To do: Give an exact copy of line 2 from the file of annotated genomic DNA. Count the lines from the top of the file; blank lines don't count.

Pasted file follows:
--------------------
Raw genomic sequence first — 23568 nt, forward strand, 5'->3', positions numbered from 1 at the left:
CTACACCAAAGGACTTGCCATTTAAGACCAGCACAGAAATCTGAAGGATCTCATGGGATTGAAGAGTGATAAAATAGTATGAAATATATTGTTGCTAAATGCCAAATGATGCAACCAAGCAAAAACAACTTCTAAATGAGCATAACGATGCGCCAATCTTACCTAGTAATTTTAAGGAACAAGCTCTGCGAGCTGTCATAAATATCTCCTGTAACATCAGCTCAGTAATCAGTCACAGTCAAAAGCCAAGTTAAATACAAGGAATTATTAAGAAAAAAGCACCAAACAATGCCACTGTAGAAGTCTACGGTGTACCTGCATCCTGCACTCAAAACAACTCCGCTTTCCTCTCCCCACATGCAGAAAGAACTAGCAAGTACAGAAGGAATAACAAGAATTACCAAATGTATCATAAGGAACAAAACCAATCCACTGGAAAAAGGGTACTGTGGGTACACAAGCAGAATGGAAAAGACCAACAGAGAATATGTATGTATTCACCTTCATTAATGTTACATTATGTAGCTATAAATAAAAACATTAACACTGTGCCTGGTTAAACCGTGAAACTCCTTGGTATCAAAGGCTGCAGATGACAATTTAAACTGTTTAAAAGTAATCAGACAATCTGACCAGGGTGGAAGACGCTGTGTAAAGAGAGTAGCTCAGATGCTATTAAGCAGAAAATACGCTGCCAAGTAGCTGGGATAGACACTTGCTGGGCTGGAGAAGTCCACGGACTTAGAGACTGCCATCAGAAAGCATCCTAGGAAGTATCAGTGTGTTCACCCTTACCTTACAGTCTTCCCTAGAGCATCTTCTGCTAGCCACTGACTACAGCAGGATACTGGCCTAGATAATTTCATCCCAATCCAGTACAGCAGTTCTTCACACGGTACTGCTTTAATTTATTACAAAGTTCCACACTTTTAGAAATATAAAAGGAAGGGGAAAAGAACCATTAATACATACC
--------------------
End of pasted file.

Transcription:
CTACACCAAAGGACTTGCCATTTAAGACCAGCACAGAAATCTGAAGGATCTCATGGGATTGAAGAGTGATAAAATAGTATGAAATATATTGTTGCTAAATGCCAAATGATGCAACCAAGCAAAAACAACTTCTAAATGAGCATAACGATGCGCCAATCTTACCTAGTAATTTTAAGGAACAAGCTCTGCGAGCTGTCATAAATATCTCCTGTAACATCAGCTCAGTAATCAGTCACAGTCAAAAGCCAAGTTAAATACAAGGAATTATTAAGAAAAAAGCACCAAACAATGCCACTGTAGAAGTCTACGGTGTACCTGCATCCTGCACTCAAAACAACTCCGCTTTCCTCTCCCCACATGCAGAAAGAACTAGCAAGTACAGAAGGAATAACAAGAATTACCAAATGTATCATAAGGAACAAAACCAATCCACTGGAAAAAGGGTACTGTGGGTACACAAGCAGAATGGAAAAGACCAACAGAGAATATGTATGTATTCACCTTCATTAATGTTACATTATGTAGCTATAAATAAAAACATTAACACTGTGCCTGGTTAAACCGTGAAACTCCTTGGTATCAAAGGCTGCAGATGACAATTTAAACTGTTTAAAAGTAATCAGACAATCTGACCAGGGTGGAAGACGCTGTGTAAAGAGAGTAGCTCAGATGCTATTAAGCAGAAAATACGCTGCCAAGTAGCTGGGATAGACACTTGCTGGGCTGGAGAAGTCCACGGACTTAGAGACTGCCATCAGAAAGCATCCTAGGAAGTATCAGTGTGTTCACCCTTACCTTACAGTCTTCCCTAGAGCATCTTCTGCTAGCCACTGACTACAGCAGGATACTGGCCTAGATAATTTCATCCCAATCCAGTACAGCAGTTCTTCACACGGTACTGCTTTAATTTATTACAAAGTTCCACACTTTTAGAAATATAAAAGGAAGGGGAAAAGAACCATTAATACATACC